Marine Life‎ > ‎Hawaii‎ > ‎Invertebrates‎ > ‎

Sea Stars and Brittle Stars

Acanthaster planci

       
(1: Pipe Dreams, Kona / 2-3: Menpachi Caves, Lanai / 4: Hoover's, Kona / 5: Pentagon, Kona / 6: Kanaka Nui, Kauai / 7: Reef's End, Molokini / 8: Camp One, Kauai)

The thorns are very sharp and coated with toxin.  Do not pet the sea star.  In natural light, it's a uniform bright green color.  

It can change its color somewhat by extending or retracting its tentacles; this picture and its small inset were taken just a few seconds apart:
(1: Kaloko Arches, Kona)

This is a tiny juvenile, less than 1" across:
(1: Pahoehoe Beach, Kona)

Crown-of-thorns stars eat coral, though at least in Hawaii it hasn't been a major problem.  Triton's trumpet snails eat crown-of-thorns stars:
(1: Plate Lunch, Kauai)


Cushion Star

Culcita novaeguineae

       
(1: Shark Pit, Maui / 2: Kaloko Arches, Kona / 3: Pipe Dreams, Kona / 4: Brennecke's Ledge, Kauai / 5: Turtle Canyons, Oahu / 6: Mala Pier, Maui / 7: Harbor Ledges, Kauai / 8: High Rock, Kona)

These are often home to tiny sea star shrimp, which are the same color as whatever cushion star they live on.  They're usually on the underside of the star, so it's necessary to (gently!) pick up the star to check.  If you do, make sure you don't squeeze it, and put it back where you found it.
(1: No-Name Paradise, Lanai)


Fisher's Star

Mithrodia fisheri

     
(1: Shark Pit, Maui / 2: Hoover's, Kona / 3,6: Sheraton Caverns, Kauai / 4: Camp One, Kauai / 5: Harbor Ledges, Kauai)

This is a juvenile:
(1: Lip Service, Kauai)


Green Linckia

Linckia guildingi

       
(1: Pawai, Kona / 2-3: Garden Eel Cove, Kona / 4-5: No Name, Lanai / 6: Pyramid Point, Lehua / 7: Niihau Arches, Niihau / 8: Dog Beach, Kona)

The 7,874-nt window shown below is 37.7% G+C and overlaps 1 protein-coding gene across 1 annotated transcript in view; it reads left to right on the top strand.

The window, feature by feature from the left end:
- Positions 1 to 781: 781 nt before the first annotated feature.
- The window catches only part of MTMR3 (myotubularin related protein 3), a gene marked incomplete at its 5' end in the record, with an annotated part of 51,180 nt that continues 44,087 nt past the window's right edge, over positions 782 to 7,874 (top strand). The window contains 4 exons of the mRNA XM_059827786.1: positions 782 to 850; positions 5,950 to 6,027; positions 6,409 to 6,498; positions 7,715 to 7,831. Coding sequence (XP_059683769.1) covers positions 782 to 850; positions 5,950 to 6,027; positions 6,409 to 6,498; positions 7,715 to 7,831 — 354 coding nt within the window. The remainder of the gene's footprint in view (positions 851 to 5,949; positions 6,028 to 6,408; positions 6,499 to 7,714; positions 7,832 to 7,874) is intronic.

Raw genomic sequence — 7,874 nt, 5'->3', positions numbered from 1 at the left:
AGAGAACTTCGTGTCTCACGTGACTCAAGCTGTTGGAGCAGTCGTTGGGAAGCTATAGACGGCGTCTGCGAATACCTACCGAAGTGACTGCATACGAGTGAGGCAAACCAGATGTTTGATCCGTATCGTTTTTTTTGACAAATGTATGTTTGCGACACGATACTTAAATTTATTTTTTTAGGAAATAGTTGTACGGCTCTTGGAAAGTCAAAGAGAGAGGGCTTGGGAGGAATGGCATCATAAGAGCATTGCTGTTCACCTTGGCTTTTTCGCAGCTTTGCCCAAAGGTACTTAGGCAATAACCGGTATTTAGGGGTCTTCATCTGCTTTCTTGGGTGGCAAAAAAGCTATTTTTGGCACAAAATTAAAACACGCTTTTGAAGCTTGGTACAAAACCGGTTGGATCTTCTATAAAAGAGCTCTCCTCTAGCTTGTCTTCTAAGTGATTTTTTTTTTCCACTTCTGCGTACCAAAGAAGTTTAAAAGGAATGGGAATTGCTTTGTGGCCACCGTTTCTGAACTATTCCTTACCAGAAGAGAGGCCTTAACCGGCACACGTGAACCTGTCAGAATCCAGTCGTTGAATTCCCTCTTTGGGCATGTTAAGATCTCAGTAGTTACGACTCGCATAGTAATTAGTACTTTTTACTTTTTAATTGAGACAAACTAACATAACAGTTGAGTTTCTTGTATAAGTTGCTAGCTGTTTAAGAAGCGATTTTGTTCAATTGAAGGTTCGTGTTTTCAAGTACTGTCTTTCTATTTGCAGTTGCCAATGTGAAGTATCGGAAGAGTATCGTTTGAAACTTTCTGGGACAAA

Knobby Star

Pentaceraster cumingi

 
(1: Red Hill, Maui / 2: Fish Rain, Molokai)


Magnificent Star

Luidia magnifica

(1: Hale O Honu, Kauai)


Purple Velvet Star

Leiaster leachi

  
(1: First Cathedral, Lanai / 2: Shark Pit, Maui / 3: Camp One, Kauai)


Red Velvet Star

Leiaster glaber

 
(1: Harbor Ledges, Kauai / 2: Stone House, Kauai)


Spotted Linckia

Linckia multifora

      
(1,5-6: Second Cathedral, Lanai / 2: Black Rock, Maui / 3: Pawai, Kona / 4: Kaloko Arches, Kona / 7: Niihau Arches, Niihau)

Given the coloration, I bet it tastes like strawberries.  

Like most sea stars, linckia can reproduce by dropping an arm.  The arm grows into a new sea star, as in the 3rd photo; the star then regrows the missing arm, as in the 4th photo.


Brittle Stars

Most brittle stars are only active at night.  During the day, they hide under rocks and in crevices.

Spiny Brittle Star

Ophiocoma erinaceus

(1: Kealia Beach, Maui)


Sponge Brittle Star

Ophiactus sp.

(1: Kaloko Arches, Kona)

Tiny in comparison to the other stars on this page; no more than an inch across.


Toothed Brittle Star

Ophiacoma dentata

(1: Pawai, Kona)